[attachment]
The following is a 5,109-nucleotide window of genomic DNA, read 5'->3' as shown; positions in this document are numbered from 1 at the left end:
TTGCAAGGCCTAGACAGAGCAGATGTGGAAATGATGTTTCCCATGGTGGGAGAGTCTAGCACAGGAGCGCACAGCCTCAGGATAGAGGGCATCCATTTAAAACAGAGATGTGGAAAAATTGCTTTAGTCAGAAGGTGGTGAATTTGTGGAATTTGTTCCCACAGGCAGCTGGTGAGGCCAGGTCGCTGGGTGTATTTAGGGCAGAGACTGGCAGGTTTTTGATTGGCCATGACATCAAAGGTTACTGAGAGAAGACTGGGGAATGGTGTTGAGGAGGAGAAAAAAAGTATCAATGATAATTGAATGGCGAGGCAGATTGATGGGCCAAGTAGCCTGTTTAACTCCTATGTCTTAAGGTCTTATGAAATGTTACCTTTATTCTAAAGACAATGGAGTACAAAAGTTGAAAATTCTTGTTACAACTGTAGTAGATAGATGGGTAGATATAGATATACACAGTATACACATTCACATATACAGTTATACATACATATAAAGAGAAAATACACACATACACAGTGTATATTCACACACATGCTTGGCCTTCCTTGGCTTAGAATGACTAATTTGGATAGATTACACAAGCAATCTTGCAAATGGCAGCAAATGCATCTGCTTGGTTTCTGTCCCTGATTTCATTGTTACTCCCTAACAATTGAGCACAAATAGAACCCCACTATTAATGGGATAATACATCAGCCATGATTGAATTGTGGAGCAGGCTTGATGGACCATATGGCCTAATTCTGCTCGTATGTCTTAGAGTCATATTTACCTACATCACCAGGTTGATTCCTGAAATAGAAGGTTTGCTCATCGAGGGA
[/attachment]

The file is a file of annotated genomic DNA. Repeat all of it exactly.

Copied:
The following is a 5,109-nucleotide window of genomic DNA, read 5'->3' as shown; positions in this document are numbered from 1 at the left end:
TTGCAAGGCCTAGACAGAGCAGATGTGGAAATGATGTTTCCCATGGTGGGAGAGTCTAGCACAGGAGCGCACAGCCTCAGGATAGAGGGCATCCATTTAAAACAGAGATGTGGAAAAATTGCTTTAGTCAGAAGGTGGTGAATTTGTGGAATTTGTTCCCACAGGCAGCTGGTGAGGCCAGGTCGCTGGGTGTATTTAGGGCAGAGACTGGCAGGTTTTTGATTGGCCATGACATCAAAGGTTACTGAGAGAAGACTGGGGAATGGTGTTGAGGAGGAGAAAAAAAGTATCAATGATAATTGAATGGCGAGGCAGATTGATGGGCCAAGTAGCCTGTTTAACTCCTATGTCTTAAGGTCTTATGAAATGTTACCTTTATTCTAAAGACAATGGAGTACAAAAGTTGAAAATTCTTGTTACAACTGTAGTAGATAGATGGGTAGATATAGATATACACAGTATACACATTCACATATACAGTTATACATACATATAAAGAGAAAATACACACATACACAGTGTATATTCACACACATGCTTGGCCTTCCTTGGCTTAGAATGACTAATTTGGATAGATTACACAAGCAATCTTGCAAATGGCAGCAAATGCATCTGCTTGGTTTCTGTCCCTGATTTCATTGTTACTCCCTAACAATTGAGCACAAATAGAACCCCACTATTAATGGGATAATACATCAGCCATGATTGAATTGTGGAGCAGGCTTGATGGACCATATGGCCTAATTCTGCTCGTATGTCTTAGAGTCATATTTACCTACATCACCAGGTTGATTCCTGAAATAGAAGGTTTGCTCATCGAGGGA